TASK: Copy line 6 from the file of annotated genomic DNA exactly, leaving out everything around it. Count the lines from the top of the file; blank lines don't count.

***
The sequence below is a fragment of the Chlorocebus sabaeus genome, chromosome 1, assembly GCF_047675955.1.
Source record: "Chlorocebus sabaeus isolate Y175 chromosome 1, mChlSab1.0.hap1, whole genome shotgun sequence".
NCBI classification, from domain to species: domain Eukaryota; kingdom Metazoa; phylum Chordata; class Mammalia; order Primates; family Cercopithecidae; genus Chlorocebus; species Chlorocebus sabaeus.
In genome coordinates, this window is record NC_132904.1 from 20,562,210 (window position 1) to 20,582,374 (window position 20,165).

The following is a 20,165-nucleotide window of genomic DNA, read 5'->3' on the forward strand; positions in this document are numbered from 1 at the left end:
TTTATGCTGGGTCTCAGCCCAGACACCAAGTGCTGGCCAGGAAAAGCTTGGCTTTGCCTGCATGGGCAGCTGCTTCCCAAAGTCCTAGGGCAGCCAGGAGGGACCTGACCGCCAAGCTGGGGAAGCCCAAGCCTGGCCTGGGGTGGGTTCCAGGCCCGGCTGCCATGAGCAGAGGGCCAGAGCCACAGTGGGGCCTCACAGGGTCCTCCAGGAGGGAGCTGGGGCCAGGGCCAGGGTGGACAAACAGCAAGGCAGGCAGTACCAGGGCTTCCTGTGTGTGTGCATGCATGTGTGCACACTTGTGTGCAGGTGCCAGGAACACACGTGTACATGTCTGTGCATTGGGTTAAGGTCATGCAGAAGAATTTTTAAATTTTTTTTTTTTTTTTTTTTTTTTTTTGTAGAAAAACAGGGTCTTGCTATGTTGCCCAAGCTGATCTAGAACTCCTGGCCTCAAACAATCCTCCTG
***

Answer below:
TTTATGCTGGGTCTCAGCCCAGACACCAAGTGCTGGCCAGGAAAAGCTTGGCTTTGCCTGCATGGGCAGCTGCTTCCCAAAGTCCTAGGGCAGCCAGGAGGGACCTGACCGCCAAGCTGGGGAAGCCCAAGCCTGGCCTGGGGTGGGTTCCAGGCCCGGCTGCCATGAGCAGAGGGCCAGAGCCACAGTGGGGCCTCACAGGGTCCTCCAGGAGGGAGCTGGGGCCAGGGCCAGGGTGGACAAACAGCAAGGCAGGCAGTACCAGGGCTTCCTGTGTGTGTGCATGCATGTGTGCACACTTGTGTGCAGGTGCCAGGAACACACGTGTACATGTCTGTGCATTGGGTTAAGGTCATGCAGAAGAATTTTTAAATTTTTTTTTTTTTTTTTTTTTTTTTTTGTAGAAAAACAGGGTCTTGCTATGTTGCCCAAGCTGATCTAGAACTCCTGGCCTCAAACAATCCTCCTG